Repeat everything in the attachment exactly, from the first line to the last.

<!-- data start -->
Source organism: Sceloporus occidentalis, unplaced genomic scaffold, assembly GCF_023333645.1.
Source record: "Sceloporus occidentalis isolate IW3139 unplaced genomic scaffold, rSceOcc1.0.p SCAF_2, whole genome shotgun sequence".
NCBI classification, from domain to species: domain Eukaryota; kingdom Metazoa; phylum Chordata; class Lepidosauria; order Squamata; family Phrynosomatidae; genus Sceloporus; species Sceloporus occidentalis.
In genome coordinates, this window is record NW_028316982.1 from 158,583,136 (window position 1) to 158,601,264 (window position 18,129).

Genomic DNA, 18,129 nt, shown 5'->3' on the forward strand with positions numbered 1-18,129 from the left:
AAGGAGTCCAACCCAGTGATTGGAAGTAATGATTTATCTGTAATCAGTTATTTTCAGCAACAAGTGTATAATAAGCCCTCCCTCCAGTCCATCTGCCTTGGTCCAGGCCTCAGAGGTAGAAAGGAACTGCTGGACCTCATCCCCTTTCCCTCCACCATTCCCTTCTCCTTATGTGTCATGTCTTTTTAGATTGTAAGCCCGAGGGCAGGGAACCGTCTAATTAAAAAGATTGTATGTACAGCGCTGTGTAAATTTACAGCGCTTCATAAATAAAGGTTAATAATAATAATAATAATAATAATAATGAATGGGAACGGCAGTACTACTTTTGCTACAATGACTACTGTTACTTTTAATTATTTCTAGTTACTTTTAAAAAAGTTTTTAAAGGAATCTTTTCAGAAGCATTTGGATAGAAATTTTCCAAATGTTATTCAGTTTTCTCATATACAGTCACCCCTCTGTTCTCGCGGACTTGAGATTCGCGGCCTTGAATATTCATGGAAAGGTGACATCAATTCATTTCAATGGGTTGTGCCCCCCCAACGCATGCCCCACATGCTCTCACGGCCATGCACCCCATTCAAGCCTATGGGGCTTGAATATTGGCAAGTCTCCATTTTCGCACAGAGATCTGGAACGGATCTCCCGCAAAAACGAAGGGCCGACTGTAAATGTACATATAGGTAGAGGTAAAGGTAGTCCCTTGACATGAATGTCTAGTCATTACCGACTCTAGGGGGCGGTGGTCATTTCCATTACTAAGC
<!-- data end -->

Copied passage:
Source organism: Sceloporus occidentalis, unplaced genomic scaffold, assembly GCF_023333645.1.
Source record: "Sceloporus occidentalis isolate IW3139 unplaced genomic scaffold, rSceOcc1.0.p SCAF_2, whole genome shotgun sequence".
NCBI classification, from domain to species: domain Eukaryota; kingdom Metazoa; phylum Chordata; class Lepidosauria; order Squamata; family Phrynosomatidae; genus Sceloporus; species Sceloporus occidentalis.
In genome coordinates, this window is record NW_028316982.1 from 158,583,136 (window position 1) to 158,601,264 (window position 18,129).

Genomic DNA, 18,129 nt, shown 5'->3' on the forward strand with positions numbered 1-18,129 from the left:
AAGGAGTCCAACCCAGTGATTGGAAGTAATGATTTATCTGTAATCAGTTATTTTCAGCAACAAGTGTATAATAAGCCCTCCCTCCAGTCCATCTGCCTTGGTCCAGGCCTCAGAGGTAGAAAGGAACTGCTGGACCTCATCCCCTTTCCCTCCACCATTCCCTTCTCCTTATGTGTCATGTCTTTTTAGATTGTAAGCCCGAGGGCAGGGAACCGTCTAATTAAAAAGATTGTATGTACAGCGCTGTGTAAATTTACAGCGCTTCATAAATAAAGGTTAATAATAATAATAATAATAATAATAATGAATGGGAACGGCAGTACTACTTTTGCTACAATGACTACTGTTACTTTTAATTATTTCTAGTTACTTTTAAAAAAGTTTTTAAAGGAATCTTTTCAGAAGCATTTGGATAGAAATTTTCCAAATGTTATTCAGTTTTCTCATATACAGTCACCCCTCTGTTCTCGCGGACTTGAGATTCGCGGCCTTGAATATTCATGGAAAGGTGACATCAATTCATTTCAATGGGTTGTGCCCCCCCAACGCATGCCCCACATGCTCTCACGGCCATGCACCCCATTCAAGCCTATGGGGCTTGAATATTGGCAAGTCTCCATTTTCGCACAGAGATCTGGAACGGATCTCCCGCAAAAACGAAGGGCCGACTGTAAATGTACATATAGGTAGAGGTAAAGGTAGTCCCTTGACATGAATGTCTAGTCATTACCGACTCTAGGGGGCGGTGGTCATTTCCATTACTAAGC